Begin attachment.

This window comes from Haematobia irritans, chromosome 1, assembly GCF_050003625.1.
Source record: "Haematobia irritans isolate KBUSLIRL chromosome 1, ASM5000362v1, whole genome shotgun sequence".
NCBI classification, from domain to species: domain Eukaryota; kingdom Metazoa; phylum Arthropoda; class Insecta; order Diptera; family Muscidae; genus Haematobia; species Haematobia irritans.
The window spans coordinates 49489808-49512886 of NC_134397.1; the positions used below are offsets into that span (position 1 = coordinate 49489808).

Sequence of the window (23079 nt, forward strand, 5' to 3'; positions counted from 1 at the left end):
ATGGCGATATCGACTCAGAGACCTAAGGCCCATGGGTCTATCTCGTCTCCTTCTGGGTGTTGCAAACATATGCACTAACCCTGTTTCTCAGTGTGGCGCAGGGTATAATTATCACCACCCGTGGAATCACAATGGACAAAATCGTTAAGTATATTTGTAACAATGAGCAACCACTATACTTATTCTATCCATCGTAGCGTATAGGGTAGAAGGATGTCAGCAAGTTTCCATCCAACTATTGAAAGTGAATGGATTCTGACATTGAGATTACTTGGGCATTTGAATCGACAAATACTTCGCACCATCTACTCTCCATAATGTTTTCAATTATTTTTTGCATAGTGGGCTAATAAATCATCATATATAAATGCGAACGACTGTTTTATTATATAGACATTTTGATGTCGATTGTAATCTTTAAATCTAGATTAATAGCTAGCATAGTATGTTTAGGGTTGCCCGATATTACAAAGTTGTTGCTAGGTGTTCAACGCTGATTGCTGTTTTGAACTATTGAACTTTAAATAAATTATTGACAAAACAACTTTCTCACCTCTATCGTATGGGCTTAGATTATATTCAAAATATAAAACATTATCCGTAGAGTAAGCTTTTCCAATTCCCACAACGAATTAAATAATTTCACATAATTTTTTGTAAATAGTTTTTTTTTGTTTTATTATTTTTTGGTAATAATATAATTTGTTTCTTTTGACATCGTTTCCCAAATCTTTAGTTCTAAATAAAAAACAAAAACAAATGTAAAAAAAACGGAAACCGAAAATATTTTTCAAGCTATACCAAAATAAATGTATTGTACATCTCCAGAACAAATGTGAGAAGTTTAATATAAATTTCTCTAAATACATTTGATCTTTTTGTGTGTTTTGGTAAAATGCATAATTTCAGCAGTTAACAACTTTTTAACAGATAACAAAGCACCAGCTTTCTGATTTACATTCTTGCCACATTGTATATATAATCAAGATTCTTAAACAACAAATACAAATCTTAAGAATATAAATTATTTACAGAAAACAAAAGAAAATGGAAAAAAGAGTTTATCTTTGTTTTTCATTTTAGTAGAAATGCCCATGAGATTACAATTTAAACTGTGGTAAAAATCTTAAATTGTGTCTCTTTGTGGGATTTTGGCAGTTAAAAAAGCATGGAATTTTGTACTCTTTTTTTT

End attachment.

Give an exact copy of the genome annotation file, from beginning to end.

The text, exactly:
This window comes from Haematobia irritans, chromosome 1, assembly GCF_050003625.1.
Source record: "Haematobia irritans isolate KBUSLIRL chromosome 1, ASM5000362v1, whole genome shotgun sequence".
NCBI classification, from domain to species: domain Eukaryota; kingdom Metazoa; phylum Arthropoda; class Insecta; order Diptera; family Muscidae; genus Haematobia; species Haematobia irritans.
The window spans coordinates 49489808-49512886 of NC_134397.1; the positions used below are offsets into that span (position 1 = coordinate 49489808).

Sequence of the window (23079 nt, forward strand, 5' to 3'; positions counted from 1 at the left end):
ATGGCGATATCGACTCAGAGACCTAAGGCCCATGGGTCTATCTCGTCTCCTTCTGGGTGTTGCAAACATATGCACTAACCCTGTTTCTCAGTGTGGCGCAGGGTATAATTATCACCACCCGTGGAATCACAATGGACAAAATCGTTAAGTATATTTGTAACAATGAGCAACCACTATACTTATTCTATCCATCGTAGCGTATAGGGTAGAAGGATGTCAGCAAGTTTCCATCCAACTATTGAAAGTGAATGGATTCTGACATTGAGATTACTTGGGCATTTGAATCGACAAATACTTCGCACCATCTACTCTCCATAATGTTTTCAATTATTTTTTGCATAGTGGGCTAATAAATCATCATATATAAATGCGAACGACTGTTTTATTATATAGACATTTTGATGTCGATTGTAATCTTTAAATCTAGATTAATAGCTAGCATAGTATGTTTAGGGTTGCCCGATATTACAAAGTTGTTGCTAGGTGTTCAACGCTGATTGCTGTTTTGAACTATTGAACTTTAAATAAATTATTGACAAAACAACTTTCTCACCTCTATCGTATGGGCTTAGATTATATTCAAAATATAAAACATTATCCGTAGAGTAAGCTTTTCCAATTCCCACAACGAATTAAATAATTTCACATAATTTTTTGTAAATAGTTTTTTTTTGTTTTATTATTTTTTGGTAATAATATAATTTGTTTCTTTTGACATCGTTTCCCAAATCTTTAGTTCTAAATAAAAAACAAAAACAAATGTAAAAAAAACGGAAACCGAAAATATTTTTCAAGCTATACCAAAATAAATGTATTGTACATCTCCAGAACAAATGTGAGAAGTTTAATATAAATTTCTCTAAATACATTTGATCTTTTTGTGTGTTTTGGTAAAATGCATAATTTCAGCAGTTAACAACTTTTTAACAGATAACAAAGCACCAGCTTTCTGATTTACATTCTTGCCACATTGTATATATAATCAAGATTCTTAAACAACAAATACAAATCTTAAGAATATAAATTATTTACAGAAAACAAAAGAAAATGGAAAAAAGAGTTTATCTTTGTTTTTCATTTTAGTAGAAATGCCCATGAGATTACAATTTAAACTGTGGTAAAAATCTTAAATTGTGTCTCTTTGTGGGATTTTGGCAGTTAAAAAAGCATGGAATTTTGTACTCTTTTTTTT